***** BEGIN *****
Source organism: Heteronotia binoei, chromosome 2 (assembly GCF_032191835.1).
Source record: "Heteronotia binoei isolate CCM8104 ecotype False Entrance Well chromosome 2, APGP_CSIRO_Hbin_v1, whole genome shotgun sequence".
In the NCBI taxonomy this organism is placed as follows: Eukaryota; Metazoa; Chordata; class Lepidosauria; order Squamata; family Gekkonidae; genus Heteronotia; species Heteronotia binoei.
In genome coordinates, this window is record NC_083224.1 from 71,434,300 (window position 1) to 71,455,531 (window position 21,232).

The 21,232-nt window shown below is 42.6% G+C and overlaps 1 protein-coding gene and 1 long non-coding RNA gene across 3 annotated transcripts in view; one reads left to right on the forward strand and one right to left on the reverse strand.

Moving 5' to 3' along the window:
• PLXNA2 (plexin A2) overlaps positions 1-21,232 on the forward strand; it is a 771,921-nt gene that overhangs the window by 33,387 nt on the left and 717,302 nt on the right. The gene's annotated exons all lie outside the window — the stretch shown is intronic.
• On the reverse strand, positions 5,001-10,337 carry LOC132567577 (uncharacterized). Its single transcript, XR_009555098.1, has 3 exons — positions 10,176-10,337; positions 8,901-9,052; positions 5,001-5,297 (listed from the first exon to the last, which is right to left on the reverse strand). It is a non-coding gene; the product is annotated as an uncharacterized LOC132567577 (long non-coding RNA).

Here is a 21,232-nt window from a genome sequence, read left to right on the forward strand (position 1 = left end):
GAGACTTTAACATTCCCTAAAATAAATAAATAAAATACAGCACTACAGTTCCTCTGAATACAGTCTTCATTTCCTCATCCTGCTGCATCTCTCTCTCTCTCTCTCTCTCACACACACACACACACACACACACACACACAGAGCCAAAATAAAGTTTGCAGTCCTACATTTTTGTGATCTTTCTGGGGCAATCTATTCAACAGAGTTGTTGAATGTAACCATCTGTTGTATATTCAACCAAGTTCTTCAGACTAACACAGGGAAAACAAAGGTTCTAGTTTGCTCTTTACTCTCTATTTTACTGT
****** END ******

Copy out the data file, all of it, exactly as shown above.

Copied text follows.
Source organism: Heteronotia binoei, chromosome 2 (assembly GCF_032191835.1).
Source record: "Heteronotia binoei isolate CCM8104 ecotype False Entrance Well chromosome 2, APGP_CSIRO_Hbin_v1, whole genome shotgun sequence".
In the NCBI taxonomy this organism is placed as follows: Eukaryota; Metazoa; Chordata; class Lepidosauria; order Squamata; family Gekkonidae; genus Heteronotia; species Heteronotia binoei.
In genome coordinates, this window is record NC_083224.1 from 71,434,300 (window position 1) to 71,455,531 (window position 21,232).

The 21,232-nt window shown below is 42.6% G+C and overlaps 1 protein-coding gene and 1 long non-coding RNA gene across 3 annotated transcripts in view; one reads left to right on the forward strand and one right to left on the reverse strand.

Moving 5' to 3' along the window:
• PLXNA2 (plexin A2) overlaps positions 1-21,232 on the forward strand; it is a 771,921-nt gene that overhangs the window by 33,387 nt on the left and 717,302 nt on the right. The gene's annotated exons all lie outside the window — the stretch shown is intronic.
• On the reverse strand, positions 5,001-10,337 carry LOC132567577 (uncharacterized). Its single transcript, XR_009555098.1, has 3 exons — positions 10,176-10,337; positions 8,901-9,052; positions 5,001-5,297 (listed from the first exon to the last, which is right to left on the reverse strand). It is a non-coding gene; the product is annotated as an uncharacterized LOC132567577 (long non-coding RNA).

Here is a 21,232-nt window from a genome sequence, read left to right on the forward strand (position 1 = left end):
GAGACTTTAACATTCCCTAAAATAAATAAATAAAATACAGCACTACAGTTCCTCTGAATACAGTCTTCATTTCCTCATCCTGCTGCATCTCTCTCTCTCTCTCTCTCTCACACACACACACACACACACACACACACACAGAGCCAAAATAAAGTTTGCAGTCCTACATTTTTGTGATCTTTCTGGGGCAATCTATTCAACAGAGTTGTTGAATGTAACCATCTGTTGTATATTCAACCAAGTTCTTCAGACTAACACAGGGAAAACAAAGGTTCTAGTTTGCTCTTTACTCTCTATTTTACTGT